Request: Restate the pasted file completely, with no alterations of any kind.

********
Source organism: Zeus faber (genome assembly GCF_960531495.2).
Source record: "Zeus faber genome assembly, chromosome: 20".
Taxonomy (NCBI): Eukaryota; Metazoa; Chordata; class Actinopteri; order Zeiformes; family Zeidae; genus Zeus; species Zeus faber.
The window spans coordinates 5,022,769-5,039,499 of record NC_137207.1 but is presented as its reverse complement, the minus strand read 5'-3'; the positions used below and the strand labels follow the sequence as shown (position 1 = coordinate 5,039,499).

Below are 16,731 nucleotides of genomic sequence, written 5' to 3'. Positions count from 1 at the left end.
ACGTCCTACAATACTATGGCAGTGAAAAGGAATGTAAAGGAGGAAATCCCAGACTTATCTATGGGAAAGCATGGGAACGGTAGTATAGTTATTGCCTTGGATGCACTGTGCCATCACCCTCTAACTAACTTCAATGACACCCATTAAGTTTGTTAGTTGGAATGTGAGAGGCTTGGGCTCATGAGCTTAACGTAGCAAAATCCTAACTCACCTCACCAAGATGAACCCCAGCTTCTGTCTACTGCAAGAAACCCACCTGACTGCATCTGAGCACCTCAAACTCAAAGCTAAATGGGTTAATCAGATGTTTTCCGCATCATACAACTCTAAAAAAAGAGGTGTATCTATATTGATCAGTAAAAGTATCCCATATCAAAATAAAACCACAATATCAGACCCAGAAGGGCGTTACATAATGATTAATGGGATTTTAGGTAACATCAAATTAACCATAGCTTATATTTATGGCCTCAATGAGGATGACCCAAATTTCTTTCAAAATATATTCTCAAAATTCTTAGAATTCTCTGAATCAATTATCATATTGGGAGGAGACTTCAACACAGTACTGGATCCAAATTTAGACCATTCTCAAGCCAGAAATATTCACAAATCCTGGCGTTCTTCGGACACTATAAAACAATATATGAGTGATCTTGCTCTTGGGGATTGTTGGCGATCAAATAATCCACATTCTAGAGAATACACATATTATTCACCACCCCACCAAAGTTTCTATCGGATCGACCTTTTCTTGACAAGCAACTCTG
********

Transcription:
Source organism: Zeus faber (genome assembly GCF_960531495.2).
Source record: "Zeus faber genome assembly, chromosome: 20".
Taxonomy (NCBI): Eukaryota; Metazoa; Chordata; class Actinopteri; order Zeiformes; family Zeidae; genus Zeus; species Zeus faber.
The window spans coordinates 5,022,769-5,039,499 of record NC_137207.1 but is presented as its reverse complement, the minus strand read 5'-3'; the positions used below and the strand labels follow the sequence as shown (position 1 = coordinate 5,039,499).

Below are 16,731 nucleotides of genomic sequence, written 5' to 3'. Positions count from 1 at the left end.
ACGTCCTACAATACTATGGCAGTGAAAAGGAATGTAAAGGAGGAAATCCCAGACTTATCTATGGGAAAGCATGGGAACGGTAGTATAGTTATTGCCTTGGATGCACTGTGCCATCACCCTCTAACTAACTTCAATGACACCCATTAAGTTTGTTAGTTGGAATGTGAGAGGCTTGGGCTCATGAGCTTAACGTAGCAAAATCCTAACTCACCTCACCAAGATGAACCCCAGCTTCTGTCTACTGCAAGAAACCCACCTGACTGCATCTGAGCACCTCAAACTCAAAGCTAAATGGGTTAATCAGATGTTTTCCGCATCATACAACTCTAAAAAAAGAGGTGTATCTATATTGATCAGTAAAAGTATCCCATATCAAAATAAAACCACAATATCAGACCCAGAAGGGCGTTACATAATGATTAATGGGATTTTAGGTAACATCAAATTAACCATAGCTTATATTTATGGCCTCAATGAGGATGACCCAAATTTCTTTCAAAATATATTCTCAAAATTCTTAGAATTCTCTGAATCAATTATCATATTGGGAGGAGACTTCAACACAGTACTGGATCCAAATTTAGACCATTCTCAAGCCAGAAATATTCACAAATCCTGGCGTTCTTCGGACACTATAAAACAATATATGAGTGATCTTGCTCTTGGGGATTGTTGGCGATCAAATAATCCACATTCTAGAGAATACACATATTATTCACCACCCCACCAAAGTTTCTATCGGATCGACCTTTTCTTGACAAGCAACTCTG